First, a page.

The number should be horrifying to any multifamily apartment operator: Ninety-five percent of residents are considering pulling up stakes and moving out this year, according to a survey of 1,150 renters conducted by Chicago-based Internet listing service (ILS) Apartments.com. Okay, granted these are 1,150 renters who have been active on the ILS over the past couple of years looking for apartments, but the tenant trend to shop for better prices, particularly in an era with more flexible lease durations, is nevertheless forcing property managers to rethink retention programs as traditional renter patterns continue to show market flux.
“The 95 percent of renters looking to move certainly isn’t reflective of a national retention rate—these are people who have been engaged with our site, so they are obviously more likely to be moving,” says Apartments.com Tammy Kotula, the firm's public relations and promotions manager. “But while people are looking for a better bargain, price is not the only factor that comes into play for today’s apartment seeker. There are other things they weigh more heavily, including a nicer place to live, a safer neighborhood, and the lifestyle choice to be closer to work, friends, family, and school.”
Creating a sense of community and retaining residents by focusing on family is not lost on the NRP Group. The Cleveland-based multifamily developer and operator has been making a commitment to the smallest of residents as a larger focus on making renting families feel at home, according to company senior vice president Daniel Markson, who spoke on the “Resident Loyalty: Driving Referrals Through Great Resident Care” panel at the International Builders Show last week.
“The custom home building industry is great at loving their customer by providing endless personalized choices in construction and aesthetics and finishes,” Markson said. “In the apartment industry you can’t build for every client, so you have to fit the resident into the home by making them feel loved. You want to get yourself some great press? Take 20 kids on a field trip to your mayor’s office, or to your state representative. Yes, there is insurance and parental consent, but don’t let those logistics stop you.”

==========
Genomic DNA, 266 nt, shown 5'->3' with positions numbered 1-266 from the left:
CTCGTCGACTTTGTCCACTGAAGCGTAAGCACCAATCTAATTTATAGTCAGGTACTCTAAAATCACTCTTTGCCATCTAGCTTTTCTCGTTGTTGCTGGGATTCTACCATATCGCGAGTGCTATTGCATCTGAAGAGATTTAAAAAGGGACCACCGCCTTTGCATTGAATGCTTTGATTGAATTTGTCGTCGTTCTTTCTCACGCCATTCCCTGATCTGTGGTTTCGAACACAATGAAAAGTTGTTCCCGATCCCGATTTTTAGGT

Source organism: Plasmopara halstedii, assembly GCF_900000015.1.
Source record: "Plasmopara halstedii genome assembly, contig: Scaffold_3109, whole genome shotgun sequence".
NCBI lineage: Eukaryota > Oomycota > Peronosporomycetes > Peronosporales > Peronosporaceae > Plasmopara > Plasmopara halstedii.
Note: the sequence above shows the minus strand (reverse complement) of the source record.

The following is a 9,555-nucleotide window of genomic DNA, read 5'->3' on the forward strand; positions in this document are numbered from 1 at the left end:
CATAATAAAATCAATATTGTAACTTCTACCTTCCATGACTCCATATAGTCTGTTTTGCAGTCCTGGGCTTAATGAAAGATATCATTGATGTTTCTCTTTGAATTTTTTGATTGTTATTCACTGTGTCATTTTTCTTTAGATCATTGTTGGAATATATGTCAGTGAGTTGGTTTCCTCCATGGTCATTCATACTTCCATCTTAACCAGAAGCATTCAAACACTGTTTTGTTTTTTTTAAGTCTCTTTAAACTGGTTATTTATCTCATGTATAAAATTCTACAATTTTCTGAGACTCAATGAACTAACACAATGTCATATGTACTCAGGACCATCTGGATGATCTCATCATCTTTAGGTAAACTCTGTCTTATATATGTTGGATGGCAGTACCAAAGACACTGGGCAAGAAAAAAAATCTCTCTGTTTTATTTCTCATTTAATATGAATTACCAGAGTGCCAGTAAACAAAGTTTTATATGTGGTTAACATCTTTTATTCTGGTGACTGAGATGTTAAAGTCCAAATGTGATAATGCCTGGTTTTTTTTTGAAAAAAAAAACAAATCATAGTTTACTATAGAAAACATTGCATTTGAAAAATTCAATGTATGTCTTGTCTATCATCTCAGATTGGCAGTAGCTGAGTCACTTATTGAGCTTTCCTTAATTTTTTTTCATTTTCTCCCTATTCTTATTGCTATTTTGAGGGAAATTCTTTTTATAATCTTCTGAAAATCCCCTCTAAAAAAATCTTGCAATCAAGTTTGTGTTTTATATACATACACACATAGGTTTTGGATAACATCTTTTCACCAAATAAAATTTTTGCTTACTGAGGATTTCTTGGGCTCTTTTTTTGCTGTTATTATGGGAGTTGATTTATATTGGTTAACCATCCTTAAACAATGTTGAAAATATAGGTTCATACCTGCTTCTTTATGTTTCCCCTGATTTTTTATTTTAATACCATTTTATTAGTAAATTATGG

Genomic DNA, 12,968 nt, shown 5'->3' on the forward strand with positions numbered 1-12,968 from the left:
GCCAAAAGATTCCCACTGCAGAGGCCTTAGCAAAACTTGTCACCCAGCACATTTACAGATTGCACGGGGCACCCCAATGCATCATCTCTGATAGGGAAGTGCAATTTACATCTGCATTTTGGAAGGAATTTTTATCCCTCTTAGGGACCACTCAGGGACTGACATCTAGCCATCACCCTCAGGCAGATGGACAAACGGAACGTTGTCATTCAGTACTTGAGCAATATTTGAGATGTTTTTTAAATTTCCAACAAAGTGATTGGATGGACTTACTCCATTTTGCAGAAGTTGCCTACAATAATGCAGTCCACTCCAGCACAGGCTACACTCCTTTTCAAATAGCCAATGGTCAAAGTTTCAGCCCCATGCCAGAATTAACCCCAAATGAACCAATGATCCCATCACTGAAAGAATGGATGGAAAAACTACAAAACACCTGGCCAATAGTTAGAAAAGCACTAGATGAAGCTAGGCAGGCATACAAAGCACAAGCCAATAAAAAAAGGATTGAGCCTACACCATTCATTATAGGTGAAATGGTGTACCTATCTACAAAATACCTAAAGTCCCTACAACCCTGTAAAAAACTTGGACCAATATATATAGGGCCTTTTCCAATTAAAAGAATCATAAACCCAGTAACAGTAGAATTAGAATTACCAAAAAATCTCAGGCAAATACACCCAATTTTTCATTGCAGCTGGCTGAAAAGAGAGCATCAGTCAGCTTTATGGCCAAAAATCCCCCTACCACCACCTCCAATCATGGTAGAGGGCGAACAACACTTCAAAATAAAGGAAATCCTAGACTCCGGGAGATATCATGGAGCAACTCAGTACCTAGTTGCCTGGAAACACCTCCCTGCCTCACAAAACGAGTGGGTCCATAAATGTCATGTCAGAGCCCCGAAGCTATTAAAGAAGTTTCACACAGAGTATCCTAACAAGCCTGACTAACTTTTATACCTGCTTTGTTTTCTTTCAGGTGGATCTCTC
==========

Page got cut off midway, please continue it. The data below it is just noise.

If the business growth of Orlando, Fla.-based Resident Rewards is any indication, property managers across the country are desperately looking for low-cost retention strategies to keep heads in beds. In just six months, the free, online rewards system has had more than 200,000 units enroll in its system that provides a move-in concierge program offering discounts on packing supplies and quotes on moving services, as well as providing online access to information on area schools and businesses. “The biggest factor in resident retention versus turnover is resident satisfaction,” says Resident Rewards director of business development Justin Henson. “That starts by making the move-in process easy. Renters begin making their renewal decision 364 days before it's time to negotiate rent again.” After move-in, Resident Rewards offers ongoing discounts to local businesses and a points system that can also be applied as equity to the purchase of a home, providing up to $5,000 in savings for renters who have paid rent on time for several years.
Of course, keeping residents in place for years—not to mention for a traditional 12-month lease term—is the current challenge, and results of the Apartments.com survey suggest the challenge could become even more strenuous in light of lease-term flexibility. While the typical peak rental season extends from April through August, 40 percent of renter respondents to the survey said they will be making their move during the first quarter of 2010, a 16 percent increase over 2009.
“It popped out at us that they would be moving at times other than the typical rental season,” Kotula says. “That may be an indicator of what is going on in the economy: There is so much competition to fill vacancies that renters are coming into contact with more flexible leasing terms.”